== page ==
The Plexiglass Slipper

By staff November 30, 2006



The Asolo’s retelling of the Cinderella story offers a bit of holiday sparkle.

By Kay Kipling


Everyone likes a little fun and excitement for the holidays, so it’s understandable that the Asolo Repertory Theatre ( would choose a new family-oriented musical to fill the holiday slot in their schedule. The Plexiglass Slipper offers some, if not all, of the holiday sparkle we’re in the mood for right now.


Certainly the classic story of Cinderella is always ripe for a retelling, and this version, with book and lyrics by Jim Luigs and music by Scott Warrender (of Das Barbecu fame) has the potential to shine. When it doesn’t, it’s mostly due to some lacking connective tissue or back story (however brief) that would help us believe in the characters. Because even in a parody, you have to have a certain reality to follow.


In the setup here, Cinderella (enchantingly played by third-year FSU/Asolo Conservatory student Kris Danford) does not want to go to that palace ball; in fact, she’s looking to make her escape from her cruel stepfamily that evening when everyone else is out partying. And the prince (a rather lackluster Ned Noyes) doesn’t want to be married off to the most likely young lady, either.


But fairy godmothers and parents have a job to do, so Cinderella’s guardian (Patti Allison) and the Prince’s folks (Bryan Torfeh and Wanda Richert) do their best to bring this couple together as fate would decree. They’re hampered by that mean stepmother (a choice role for Suzanne Grodner, who’s a treat) and those step “sisters” (actually men in women’s clothing in this case), but you know who’ll win out in the end.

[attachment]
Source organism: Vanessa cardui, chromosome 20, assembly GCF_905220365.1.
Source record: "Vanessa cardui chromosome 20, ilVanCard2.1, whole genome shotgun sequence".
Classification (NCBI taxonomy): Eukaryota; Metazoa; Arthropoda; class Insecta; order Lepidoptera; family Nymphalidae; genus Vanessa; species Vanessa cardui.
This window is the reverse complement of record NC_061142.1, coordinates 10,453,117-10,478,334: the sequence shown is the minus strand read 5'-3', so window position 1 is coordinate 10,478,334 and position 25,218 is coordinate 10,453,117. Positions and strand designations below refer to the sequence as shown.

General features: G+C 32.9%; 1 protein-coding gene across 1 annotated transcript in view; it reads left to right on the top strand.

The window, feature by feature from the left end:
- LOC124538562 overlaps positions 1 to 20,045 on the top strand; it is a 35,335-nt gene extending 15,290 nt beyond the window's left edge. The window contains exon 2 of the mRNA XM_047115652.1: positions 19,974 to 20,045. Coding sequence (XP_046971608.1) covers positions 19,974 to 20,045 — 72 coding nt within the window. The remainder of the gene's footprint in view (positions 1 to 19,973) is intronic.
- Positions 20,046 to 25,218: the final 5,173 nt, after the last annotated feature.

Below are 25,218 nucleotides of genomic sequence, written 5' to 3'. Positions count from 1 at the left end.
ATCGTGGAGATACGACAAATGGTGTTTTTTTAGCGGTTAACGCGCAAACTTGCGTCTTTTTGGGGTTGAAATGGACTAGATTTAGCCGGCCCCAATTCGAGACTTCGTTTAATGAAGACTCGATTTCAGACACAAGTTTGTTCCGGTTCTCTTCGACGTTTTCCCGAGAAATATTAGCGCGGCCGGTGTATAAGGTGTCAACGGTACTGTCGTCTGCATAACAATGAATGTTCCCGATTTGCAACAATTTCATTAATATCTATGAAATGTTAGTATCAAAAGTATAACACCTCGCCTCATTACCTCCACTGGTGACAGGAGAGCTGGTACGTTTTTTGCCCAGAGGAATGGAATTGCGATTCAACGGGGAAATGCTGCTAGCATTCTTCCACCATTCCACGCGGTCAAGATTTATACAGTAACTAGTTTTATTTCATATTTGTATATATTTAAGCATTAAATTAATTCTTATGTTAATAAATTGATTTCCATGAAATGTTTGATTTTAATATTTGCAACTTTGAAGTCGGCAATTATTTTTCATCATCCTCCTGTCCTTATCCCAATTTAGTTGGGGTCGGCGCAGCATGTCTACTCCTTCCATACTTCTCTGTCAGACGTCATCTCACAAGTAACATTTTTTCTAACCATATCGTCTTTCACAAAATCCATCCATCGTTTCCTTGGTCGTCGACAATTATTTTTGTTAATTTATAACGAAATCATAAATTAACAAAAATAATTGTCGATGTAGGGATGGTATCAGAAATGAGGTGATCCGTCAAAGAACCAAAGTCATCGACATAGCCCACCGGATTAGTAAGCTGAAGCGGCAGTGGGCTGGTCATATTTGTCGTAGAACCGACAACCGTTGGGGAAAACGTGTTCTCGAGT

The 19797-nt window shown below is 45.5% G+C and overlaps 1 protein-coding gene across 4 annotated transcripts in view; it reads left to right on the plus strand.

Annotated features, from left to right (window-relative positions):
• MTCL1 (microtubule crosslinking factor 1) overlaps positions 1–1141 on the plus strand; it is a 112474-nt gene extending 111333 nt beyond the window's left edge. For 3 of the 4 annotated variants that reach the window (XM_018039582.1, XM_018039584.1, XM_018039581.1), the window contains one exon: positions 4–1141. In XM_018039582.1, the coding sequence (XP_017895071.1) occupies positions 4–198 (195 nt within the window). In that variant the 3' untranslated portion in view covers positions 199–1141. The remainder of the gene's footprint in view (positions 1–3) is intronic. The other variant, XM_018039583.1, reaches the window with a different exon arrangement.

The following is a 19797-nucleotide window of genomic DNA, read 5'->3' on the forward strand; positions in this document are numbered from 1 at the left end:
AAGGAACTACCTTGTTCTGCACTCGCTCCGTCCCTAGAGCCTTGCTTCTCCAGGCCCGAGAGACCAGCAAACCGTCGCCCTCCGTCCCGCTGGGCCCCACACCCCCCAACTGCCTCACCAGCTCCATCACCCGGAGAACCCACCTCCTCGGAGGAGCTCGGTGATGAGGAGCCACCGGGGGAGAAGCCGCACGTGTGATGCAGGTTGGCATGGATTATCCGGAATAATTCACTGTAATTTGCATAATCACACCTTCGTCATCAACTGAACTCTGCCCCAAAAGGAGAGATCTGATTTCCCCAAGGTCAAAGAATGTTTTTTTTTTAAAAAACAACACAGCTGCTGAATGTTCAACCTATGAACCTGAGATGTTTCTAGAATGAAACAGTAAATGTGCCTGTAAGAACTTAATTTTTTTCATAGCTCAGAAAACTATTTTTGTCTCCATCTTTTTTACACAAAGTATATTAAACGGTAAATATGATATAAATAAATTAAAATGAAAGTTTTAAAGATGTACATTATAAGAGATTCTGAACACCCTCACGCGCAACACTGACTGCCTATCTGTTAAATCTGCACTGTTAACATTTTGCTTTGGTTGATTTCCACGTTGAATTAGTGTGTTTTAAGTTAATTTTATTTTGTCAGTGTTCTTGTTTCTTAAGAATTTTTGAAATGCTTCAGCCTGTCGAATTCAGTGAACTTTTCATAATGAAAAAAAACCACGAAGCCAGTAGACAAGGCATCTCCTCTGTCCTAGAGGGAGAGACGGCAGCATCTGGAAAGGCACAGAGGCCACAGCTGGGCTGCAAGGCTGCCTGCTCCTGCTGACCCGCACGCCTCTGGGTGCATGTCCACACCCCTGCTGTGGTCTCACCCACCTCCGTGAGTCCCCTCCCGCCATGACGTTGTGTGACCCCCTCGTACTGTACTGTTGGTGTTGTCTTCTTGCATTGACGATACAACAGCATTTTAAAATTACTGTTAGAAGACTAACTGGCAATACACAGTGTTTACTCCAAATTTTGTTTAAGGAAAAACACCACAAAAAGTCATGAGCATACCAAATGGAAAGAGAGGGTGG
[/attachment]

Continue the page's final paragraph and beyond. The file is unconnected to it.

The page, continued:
There are some cute and clever moments in this updated fairy tale, but there are also ones that just sort of hang there. Richert is always watchable as the prince’s former-showgirl mom, but even her big dance number, while well executed, sort of comes from nowhere, as does Allison’s heart-rending number in Act II, which is supposed to convince us of her emotional need to make Cinderella’s story come out right. And the stepsisters, while understandably used for comic relief, are so overdone here; the belching and farting jokes may make the little kids in the audience giggle, but they’re bound to wear on anyone over 10 after a while.


In the end, a lot of the charm of The Plexiglass Slipper comes from the enduring power of the Cinderella story, the lovely costumes and other production values, and the performance by Danford in the lead. That’s OK, but let’s hope that the team behind the play might go back and do a little reworking for future productions in order to make this slipper fit the way it should.


The Plexiglass Slipper runs on the Asolo mainstage through Jan. 4; call 351-8000 for ticket info.



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